The ability to use mobile devices and 3-D printers with the virtual reality systems is furthering the momentum of VR and putting it in the hands of faculty and teachers, Tobey said. With its vast range of uses — such as education, tours, long-distance training, entertainment, etc., she said, “We are still trying to figure out what is most applicable.”

But what is unquestionably applicable is the ability to put groups of students or workers into food-processing environments without the associated travel costs, safety issues, or processing disruptions. “We can bring the experience to them,” Tobey said.

Although it started with classes for NC State students and VR recording at Howling Cow, Stevenson’s team is now working with external food companies on the development of customized training for their workers, with local artisan cheese producers and Dean Foods as hallmark initiatives. (See VR Training for more on Dean Foods.)

INDUSTRY APPLICATION. Whether developed for an NC State class at Howling Cow or worker training at Dean Foods or another food facility, the virtual reality recordings are made on-site at active businesses. Then hot spots are integrated; food safety risks digitally staged, if desired; and facilitator directions added to enable classroom, small group, or one-on-one instruction. Participants interact with the training in various ways:

  • They can explore the virtual plant seeing how various areas are set up and operate, stopping to zoom in on specific areas to more closely inspect equipment, lines, or a suspected risk.
  • They can search out the staged risks and GMP lapses, noting each food safety issue found. When the goggle view is paired with the on-screen view, an interesting classroom exercise can be created as class participants explore along with the goggled student. They can cite any risks missed or applaud those noted. The pairing also enables the facilitator to guide or critique the trainee, as applicable.
  • “Hot spots” can be integrated through interactive buttons on which the participant can click to look closer, discover more information or answer quiz questions. The pop-up text can focus on the equipment, the process, food safety needs, or any other information the plant would like highlighted.

INTO THE FUTURE. With the training tools compatible with standard tablet, mobile, or desktop screens, they are widely accessible for both educational and industry use. There also is a great deal of future evolution for VR training. For example, eye tracking through heat mapping can enable a facilitator or observer to see exactly where the participant’s eyes are focusing, adding a whole new range of potential dynamics.

“Through eye tracking you can see if the student is looking at what you want them to,” Yamamoto said. It also can enable hands-free movement of the cursor and “clicking” on the hot-spot buttons. Essentially, she said, “Your eyes become the mouse.”

One example Tobey cited was that of developing a mental model for training of food safety inspectors. What do they look at? Where are they focusing to inspect for common risks? “Let’s look at the pattern they follow,” she said.

While all this provides interesting and innovative evolution of the system, “our approach, so far, is let’s start simple,” Stevenson said. “Let’s start with an image in 360 — that’s enough in itself.” Stevenson admitted that this wasn’t his philosophy at the beginning; wanting to do everything possible with the technology, he was reined in by Tobey, who explained, “People will get lost if there’s not a clear path.”

Thus, it is Tobey and Yamamoto who have aided Stevenson in focusing on the learning objectives. “We have a lot of discussion about protecting food. Be smart; make it enjoyable — but meaningful,” he said, adding, “They keep me grounded. It’s a really nice combination: cutting edge, but keep it focused.”

ADDITIONAL RESEARCH. In addition to providing training, the VR project has led to numerous research initiatives by the team, including:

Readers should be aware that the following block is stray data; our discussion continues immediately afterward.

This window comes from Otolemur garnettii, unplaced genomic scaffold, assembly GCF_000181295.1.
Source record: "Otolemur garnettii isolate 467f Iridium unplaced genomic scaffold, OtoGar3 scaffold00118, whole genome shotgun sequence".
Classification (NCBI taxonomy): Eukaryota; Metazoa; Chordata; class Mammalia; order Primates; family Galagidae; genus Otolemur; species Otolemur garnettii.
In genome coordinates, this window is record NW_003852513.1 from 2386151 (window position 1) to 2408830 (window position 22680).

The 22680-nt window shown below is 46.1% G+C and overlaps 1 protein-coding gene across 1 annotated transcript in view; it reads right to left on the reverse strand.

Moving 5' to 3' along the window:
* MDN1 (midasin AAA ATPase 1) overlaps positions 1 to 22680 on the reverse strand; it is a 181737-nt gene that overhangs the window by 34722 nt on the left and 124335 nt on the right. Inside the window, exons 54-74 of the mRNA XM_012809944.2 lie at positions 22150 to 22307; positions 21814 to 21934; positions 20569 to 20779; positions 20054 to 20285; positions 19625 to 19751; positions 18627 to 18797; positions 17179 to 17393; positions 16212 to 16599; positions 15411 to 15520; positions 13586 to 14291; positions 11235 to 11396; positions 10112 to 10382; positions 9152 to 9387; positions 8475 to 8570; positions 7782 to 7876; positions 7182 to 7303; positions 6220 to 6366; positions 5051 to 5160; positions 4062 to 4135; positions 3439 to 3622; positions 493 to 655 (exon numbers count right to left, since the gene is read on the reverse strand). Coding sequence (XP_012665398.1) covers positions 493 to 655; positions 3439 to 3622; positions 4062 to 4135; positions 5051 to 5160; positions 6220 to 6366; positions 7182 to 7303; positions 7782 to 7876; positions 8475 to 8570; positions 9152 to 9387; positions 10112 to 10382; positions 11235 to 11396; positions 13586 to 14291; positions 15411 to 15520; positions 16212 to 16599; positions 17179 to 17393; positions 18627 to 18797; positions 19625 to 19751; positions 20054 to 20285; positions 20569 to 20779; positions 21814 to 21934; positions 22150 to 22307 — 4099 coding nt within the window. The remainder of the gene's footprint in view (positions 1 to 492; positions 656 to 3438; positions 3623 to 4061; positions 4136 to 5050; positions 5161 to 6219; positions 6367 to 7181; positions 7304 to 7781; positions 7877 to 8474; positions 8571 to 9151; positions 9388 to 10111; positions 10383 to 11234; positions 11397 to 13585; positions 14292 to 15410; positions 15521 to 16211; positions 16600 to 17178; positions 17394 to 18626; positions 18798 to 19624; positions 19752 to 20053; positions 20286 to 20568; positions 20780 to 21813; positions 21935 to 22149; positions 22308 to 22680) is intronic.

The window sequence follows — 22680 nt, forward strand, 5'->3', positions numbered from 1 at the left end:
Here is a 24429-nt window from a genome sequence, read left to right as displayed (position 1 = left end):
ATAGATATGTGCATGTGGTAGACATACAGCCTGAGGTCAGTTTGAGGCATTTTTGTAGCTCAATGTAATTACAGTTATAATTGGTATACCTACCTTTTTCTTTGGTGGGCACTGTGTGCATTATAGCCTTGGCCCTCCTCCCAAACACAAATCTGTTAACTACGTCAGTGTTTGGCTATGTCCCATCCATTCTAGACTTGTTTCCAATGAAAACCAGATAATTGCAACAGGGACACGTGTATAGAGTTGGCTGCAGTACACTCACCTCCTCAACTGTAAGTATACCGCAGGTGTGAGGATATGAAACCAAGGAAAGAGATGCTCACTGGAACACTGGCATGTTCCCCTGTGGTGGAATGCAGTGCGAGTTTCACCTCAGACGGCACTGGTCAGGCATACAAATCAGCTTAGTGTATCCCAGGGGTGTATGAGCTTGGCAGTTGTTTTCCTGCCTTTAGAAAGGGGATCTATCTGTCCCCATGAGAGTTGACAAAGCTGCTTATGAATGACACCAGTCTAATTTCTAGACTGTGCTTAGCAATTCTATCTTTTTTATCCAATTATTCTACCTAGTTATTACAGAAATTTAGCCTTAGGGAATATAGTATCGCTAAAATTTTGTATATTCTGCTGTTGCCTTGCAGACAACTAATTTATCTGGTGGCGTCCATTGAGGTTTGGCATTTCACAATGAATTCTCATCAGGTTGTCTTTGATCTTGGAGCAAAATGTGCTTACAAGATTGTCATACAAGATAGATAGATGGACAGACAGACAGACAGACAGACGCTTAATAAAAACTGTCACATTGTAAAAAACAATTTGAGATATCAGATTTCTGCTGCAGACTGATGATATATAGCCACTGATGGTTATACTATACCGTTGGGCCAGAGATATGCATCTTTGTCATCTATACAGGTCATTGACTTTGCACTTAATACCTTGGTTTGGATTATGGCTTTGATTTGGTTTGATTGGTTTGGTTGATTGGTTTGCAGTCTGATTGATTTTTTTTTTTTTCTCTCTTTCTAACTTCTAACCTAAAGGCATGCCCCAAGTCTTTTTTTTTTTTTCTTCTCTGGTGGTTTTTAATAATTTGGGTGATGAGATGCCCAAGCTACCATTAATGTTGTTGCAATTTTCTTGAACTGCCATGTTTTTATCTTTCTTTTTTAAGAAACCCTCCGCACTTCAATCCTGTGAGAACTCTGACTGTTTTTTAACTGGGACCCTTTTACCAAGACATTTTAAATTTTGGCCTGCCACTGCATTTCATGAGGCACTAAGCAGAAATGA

• A question being posed in a project by Undergraduate Research Assistant Caitlin Smits: Can you attract more students into the career field? Will virtually taking students into a food processing plant, enabling them to see the operation first hand and better understand the roles of quality assurance managers and food safety professionals, help to offset the expected shortage?
  • Graduate Research and Teaching Assistant Stephanie Maggio has been focusing on food safety training for North Carolina’s small artisan cheesemakers. She worked with the processors to gain a true picture of their operations and training needs, then developed the training. The research is funded by the North Carolina Dairy Foundation to help ensure that even the smallest of operations are able to train employees on food safety even if they don’t have the economic means. The training is in beta, which she will evaluate, make any needed changes, and roll out.
  • A project being conducted by Food Science Graduate Student Kristen Saniga focuses on evaluating the impacts of Dean Foods’ VR training and computer-based modules on its employee behavior and food safety culture. Saniga is looking at employee attitude, perception, knowledge, and self-reported behavior. “To what extent can training impact behavior?” she asks. “If we can develop a code of practice with Dean Foods and share it will others, it will help everyone.”

Although NC State is interested in working with food companies, that is not its primary purpose, Stevenson said. “We need to maintain a balance between taking on projects to help stakeholders, but also being here for students.”

It was a philosophy with which both the graduate and undergraduate students on the team agreed. “As an undergrad, I took his course,” Smits said. “There was a lot of information, but what I learned most from was when we went to the plant. That was so helpful, but it also takes time.” So the VR training provides that same understanding without the hour of travel, she said. “It’s that hands-on learning that so many universities are lacking and really need.”

Virtual reality training also helps dispel the “forgetting curve,” Stevenson said. People forget 80% of what they learn, but repetition of the information enables better and longer retention. Thus, while a single in-plant training session may result in only 20% retention of the information by a worker, “we can make VR reusable,” he said.

No matter how innovative, cool, and awesome the VR technology may be, its ultimate goal is to improve training, increase knowledge and skill, and change behavior. “We don’t want to touch it if it won’t achieve its objective,” Stevenson said.

The author is Editor of QA magazine. She can be reached at llupo@gie.net.